father, was no sooner independent than she excited Romanus against his own family ; his five sisters were compelled to leave the palace, and confined in the same convent where Sophia, the widow of Christophorus Augustus had then been during thirty years ; but the empress dowager, Helena, possessed too much energy to yield to her daughter- in-law, and she accordingly remained in the palace, but she died soon afterwards of a broken heart. Although Romanus never showed himself in the field, he had two renowned generals by whom some glorious deeds were done, namely, the two brothers Nicephorus and Leo Phocas. Nicephorus recovered the flourishing island of Creta, after a long siege of its capital Candia, and after the Arabs had ruled there during 150 years (961) ; and Leo was successful against the Arabs in Asia. After the fall of Candia, and the splendid triumph of Nicephorus in Constantinople, the two brothers joined their forces against the Arabs, and obtained most signal victories over them. A rumour having spread of the death of Romanus, Nicephorus ap­ proached the capital through fear of Bringas ; but the rumour was false, and Nicephorus remained in Asia, observing Constantinople. Events showed the prudence of this step ; for Romanus, already exhausted by his mode of life, was despatched by poison administered to him by his own wife Theo- phano. He died oh the 15th of March, 963, at the age of twenty-four. Ambition, and perhaps the secret advice of the eunuch Bringas, urged Theophano to commit the foul deed. Romanus married first Bertha, afterwards called Eudoxia, the natural daughter of Hugo, king of Italy, who died a child before the marriage was consummated. By his second wife Anastasia, afterwards called Theophano, a woman of base extraction, he left two sons, Basil II. and Constantine VIII., who followed him on the throne, and two daughters, Theophano, who married Otho II. emperor of Ger­ many, an excellent woman, who became the an­ cestress of most of the reigning houses in Europe, and Anna Posthuma, who married Wladimir, first Christian prince of Russia. (Cedren. p. 642, &c.; Zonar. vol. ii. p. 196, &c.; Manass. p. 115, Glyc. p. 304 ; Leo Diacon. p. 500, &c. in the Paris editions.) . [W. P.]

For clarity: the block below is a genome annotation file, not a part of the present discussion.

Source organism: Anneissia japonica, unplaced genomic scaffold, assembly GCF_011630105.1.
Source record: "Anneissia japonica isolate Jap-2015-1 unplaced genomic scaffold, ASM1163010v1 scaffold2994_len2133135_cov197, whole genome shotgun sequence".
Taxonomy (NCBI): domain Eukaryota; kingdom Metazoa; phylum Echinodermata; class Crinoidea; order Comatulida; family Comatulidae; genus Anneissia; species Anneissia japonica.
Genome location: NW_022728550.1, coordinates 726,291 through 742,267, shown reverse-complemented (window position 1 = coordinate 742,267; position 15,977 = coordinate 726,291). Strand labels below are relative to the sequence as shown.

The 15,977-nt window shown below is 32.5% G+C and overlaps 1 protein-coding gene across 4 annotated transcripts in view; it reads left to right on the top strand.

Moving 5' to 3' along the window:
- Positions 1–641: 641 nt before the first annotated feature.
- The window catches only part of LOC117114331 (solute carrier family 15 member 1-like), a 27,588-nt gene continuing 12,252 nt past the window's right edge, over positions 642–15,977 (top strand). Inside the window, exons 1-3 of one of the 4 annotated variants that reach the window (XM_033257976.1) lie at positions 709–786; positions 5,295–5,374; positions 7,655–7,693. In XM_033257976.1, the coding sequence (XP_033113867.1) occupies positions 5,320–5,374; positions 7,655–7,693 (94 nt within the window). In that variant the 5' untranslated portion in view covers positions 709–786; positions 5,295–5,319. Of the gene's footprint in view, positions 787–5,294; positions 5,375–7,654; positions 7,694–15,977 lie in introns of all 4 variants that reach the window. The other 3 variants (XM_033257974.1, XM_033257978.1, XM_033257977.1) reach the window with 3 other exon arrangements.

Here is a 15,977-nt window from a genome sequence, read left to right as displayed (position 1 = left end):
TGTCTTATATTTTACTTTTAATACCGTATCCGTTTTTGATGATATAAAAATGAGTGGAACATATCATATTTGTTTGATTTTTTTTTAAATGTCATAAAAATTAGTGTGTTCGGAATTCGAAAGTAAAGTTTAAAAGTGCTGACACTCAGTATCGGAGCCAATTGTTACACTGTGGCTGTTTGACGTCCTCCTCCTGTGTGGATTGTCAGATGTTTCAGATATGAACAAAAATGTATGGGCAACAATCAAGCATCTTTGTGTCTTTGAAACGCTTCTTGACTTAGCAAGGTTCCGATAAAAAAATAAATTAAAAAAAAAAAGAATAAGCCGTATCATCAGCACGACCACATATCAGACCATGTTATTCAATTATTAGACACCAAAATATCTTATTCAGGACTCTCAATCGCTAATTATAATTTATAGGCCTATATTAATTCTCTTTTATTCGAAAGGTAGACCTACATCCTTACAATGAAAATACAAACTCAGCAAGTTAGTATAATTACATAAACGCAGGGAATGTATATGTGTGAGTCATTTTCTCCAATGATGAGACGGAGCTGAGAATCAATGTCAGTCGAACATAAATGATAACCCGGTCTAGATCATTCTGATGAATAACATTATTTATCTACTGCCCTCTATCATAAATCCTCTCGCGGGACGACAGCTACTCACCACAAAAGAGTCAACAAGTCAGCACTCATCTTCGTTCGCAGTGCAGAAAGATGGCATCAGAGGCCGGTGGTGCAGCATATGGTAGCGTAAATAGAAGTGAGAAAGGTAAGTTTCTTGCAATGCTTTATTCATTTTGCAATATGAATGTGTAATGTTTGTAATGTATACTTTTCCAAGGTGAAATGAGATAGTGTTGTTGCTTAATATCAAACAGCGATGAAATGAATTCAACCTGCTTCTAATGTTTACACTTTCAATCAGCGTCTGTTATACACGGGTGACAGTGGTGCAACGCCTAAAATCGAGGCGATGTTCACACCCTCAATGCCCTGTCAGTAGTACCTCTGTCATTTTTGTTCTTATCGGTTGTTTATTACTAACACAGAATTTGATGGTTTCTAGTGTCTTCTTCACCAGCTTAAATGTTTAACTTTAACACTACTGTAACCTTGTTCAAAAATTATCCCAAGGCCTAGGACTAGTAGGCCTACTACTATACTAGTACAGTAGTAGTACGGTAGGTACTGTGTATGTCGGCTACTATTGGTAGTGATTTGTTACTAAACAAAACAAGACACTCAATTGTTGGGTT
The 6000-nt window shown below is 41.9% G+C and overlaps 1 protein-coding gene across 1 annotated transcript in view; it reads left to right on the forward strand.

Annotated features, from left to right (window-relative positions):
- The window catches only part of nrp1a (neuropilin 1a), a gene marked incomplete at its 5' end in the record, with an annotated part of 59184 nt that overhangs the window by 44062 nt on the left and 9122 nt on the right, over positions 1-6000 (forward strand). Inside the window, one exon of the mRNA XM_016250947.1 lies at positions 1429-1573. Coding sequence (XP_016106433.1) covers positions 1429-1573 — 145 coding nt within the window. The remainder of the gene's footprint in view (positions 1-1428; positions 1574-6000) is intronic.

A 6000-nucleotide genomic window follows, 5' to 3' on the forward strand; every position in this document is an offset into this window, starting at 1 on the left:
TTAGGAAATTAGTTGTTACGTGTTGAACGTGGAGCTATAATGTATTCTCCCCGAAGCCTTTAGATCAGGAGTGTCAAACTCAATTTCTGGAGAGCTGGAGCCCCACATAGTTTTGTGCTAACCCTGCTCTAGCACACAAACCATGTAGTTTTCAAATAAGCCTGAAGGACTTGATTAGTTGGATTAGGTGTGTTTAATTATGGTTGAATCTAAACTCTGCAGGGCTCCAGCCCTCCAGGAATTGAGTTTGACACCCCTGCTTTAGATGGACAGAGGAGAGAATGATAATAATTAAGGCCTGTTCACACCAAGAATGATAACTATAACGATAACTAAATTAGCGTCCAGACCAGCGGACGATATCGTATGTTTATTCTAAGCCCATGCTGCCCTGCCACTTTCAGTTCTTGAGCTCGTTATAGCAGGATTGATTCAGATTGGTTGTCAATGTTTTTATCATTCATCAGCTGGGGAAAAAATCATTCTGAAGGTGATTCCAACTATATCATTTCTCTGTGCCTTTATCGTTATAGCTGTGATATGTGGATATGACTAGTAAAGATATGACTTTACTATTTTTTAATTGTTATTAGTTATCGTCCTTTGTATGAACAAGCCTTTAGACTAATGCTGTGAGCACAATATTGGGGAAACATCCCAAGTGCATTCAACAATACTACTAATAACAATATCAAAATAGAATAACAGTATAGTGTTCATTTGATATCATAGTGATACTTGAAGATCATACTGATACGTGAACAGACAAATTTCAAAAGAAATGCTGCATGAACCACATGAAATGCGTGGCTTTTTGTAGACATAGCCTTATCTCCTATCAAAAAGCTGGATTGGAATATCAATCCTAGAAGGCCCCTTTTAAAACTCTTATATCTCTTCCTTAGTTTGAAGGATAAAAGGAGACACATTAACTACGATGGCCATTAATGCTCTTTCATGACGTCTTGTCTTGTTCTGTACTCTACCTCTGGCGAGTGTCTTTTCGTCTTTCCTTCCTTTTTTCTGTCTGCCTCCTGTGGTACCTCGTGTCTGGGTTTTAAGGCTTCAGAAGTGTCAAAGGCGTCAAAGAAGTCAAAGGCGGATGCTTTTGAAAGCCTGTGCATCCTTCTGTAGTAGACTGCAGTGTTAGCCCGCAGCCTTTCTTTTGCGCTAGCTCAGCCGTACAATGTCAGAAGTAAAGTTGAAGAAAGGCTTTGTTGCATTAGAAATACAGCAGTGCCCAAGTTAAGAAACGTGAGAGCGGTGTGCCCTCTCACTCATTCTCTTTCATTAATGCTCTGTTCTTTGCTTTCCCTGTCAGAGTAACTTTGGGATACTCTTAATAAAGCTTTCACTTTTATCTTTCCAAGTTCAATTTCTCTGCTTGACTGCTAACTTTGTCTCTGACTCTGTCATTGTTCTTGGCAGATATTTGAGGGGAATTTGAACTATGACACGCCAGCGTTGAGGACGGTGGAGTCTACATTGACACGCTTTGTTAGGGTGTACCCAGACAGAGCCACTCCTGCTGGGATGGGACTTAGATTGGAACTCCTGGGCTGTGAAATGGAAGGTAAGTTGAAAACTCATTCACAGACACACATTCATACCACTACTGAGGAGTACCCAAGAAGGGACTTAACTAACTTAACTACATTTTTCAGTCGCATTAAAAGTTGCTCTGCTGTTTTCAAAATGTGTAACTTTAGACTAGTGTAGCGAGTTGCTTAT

ROMANUS III., ARGYRUS or ARGY-ROPU'LUS (ePw/*wos 6 'Apyvpos or 6 Apyvp6-•rrouAos), Byzantine emperor from a. d. 1028 — 1034, was the son of Leo Argyrus Dux, and belonged to a distinguished family. Romanus obtained such military glory in the reign of Con­stantine VIII., that this prince appointed him his successor, and offered him the hand of one of his daughters, a few days before he died. Romanus was married to Helena, a virtuous woman, whom he tenderly loved, and declined both the crown and the bride. Constantine, however, left him the choice between his offer, or the loss of his eyes. Even then Romanus did not yield to the tempta­tion, and would have declined it again but for the prayers of his own wife, who implored him to accept both, and rather sacrifice her than the em­pire. Their marriage was accordingly dissolved ; and Romanus, now married to the princess Zoe, succeeded Constantine on the 12th of Novem­ber, 1028. He was a brave, well-instructed man, perhaps learned; but he over-valued himself, and thought himself the best general and the best scholar of his time. Numerous acts of liberality